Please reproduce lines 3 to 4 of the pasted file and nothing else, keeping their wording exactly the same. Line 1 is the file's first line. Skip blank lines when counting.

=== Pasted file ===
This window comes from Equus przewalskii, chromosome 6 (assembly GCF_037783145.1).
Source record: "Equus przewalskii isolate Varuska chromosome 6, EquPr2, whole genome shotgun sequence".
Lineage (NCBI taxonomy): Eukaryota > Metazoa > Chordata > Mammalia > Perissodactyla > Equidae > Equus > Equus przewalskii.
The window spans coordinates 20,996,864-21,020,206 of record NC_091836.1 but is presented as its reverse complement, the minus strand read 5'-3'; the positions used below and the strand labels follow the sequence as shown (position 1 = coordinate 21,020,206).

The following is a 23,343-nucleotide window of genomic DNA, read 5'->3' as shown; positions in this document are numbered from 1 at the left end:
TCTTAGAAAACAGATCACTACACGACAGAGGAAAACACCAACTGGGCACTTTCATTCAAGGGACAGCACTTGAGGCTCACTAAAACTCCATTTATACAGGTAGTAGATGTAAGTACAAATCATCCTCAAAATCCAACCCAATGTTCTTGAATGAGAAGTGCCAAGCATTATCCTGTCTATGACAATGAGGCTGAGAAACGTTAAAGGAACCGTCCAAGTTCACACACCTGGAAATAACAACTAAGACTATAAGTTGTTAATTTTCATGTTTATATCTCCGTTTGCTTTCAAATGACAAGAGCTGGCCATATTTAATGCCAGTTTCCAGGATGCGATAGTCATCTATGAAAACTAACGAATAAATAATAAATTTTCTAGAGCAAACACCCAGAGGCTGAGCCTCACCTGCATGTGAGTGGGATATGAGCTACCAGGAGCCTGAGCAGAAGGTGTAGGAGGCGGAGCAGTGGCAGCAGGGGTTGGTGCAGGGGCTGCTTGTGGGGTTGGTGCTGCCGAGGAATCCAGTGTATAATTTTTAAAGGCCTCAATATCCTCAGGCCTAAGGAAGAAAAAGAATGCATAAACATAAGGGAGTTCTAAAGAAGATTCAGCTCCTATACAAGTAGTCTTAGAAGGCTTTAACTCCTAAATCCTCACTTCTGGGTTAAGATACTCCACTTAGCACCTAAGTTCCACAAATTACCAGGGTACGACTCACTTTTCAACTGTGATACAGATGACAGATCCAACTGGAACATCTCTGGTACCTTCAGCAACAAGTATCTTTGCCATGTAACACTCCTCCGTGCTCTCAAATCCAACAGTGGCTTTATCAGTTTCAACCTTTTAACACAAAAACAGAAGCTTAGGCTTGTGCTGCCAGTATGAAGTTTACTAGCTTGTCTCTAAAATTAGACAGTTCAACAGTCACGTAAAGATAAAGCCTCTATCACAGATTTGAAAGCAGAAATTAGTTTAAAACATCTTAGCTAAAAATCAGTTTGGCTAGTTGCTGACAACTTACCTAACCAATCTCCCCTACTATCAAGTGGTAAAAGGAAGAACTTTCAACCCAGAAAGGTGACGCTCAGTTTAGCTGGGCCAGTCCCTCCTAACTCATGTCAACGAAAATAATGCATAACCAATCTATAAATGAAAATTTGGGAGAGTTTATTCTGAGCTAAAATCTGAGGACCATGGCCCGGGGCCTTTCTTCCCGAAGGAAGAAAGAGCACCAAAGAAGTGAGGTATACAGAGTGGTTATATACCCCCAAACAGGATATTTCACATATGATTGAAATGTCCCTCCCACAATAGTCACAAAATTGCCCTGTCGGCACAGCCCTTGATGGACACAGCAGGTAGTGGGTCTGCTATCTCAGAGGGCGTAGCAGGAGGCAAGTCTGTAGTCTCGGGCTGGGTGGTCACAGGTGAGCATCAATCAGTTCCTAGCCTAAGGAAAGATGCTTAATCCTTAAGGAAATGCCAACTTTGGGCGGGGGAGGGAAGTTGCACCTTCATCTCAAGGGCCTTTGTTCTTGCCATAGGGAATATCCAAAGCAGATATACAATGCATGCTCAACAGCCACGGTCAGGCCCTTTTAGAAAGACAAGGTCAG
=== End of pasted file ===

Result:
Lineage (NCBI taxonomy): Eukaryota > Metazoa > Chordata > Mammalia > Perissodactyla > Equidae > Equus > Equus przewalskii.
The window spans coordinates 20,996,864-21,020,206 of record NC_091836.1 but is presented as its reverse complement, the minus strand read 5'-3'; the positions used below and the strand labels follow the sequence as shown (position 1 = coordinate 21,020,206).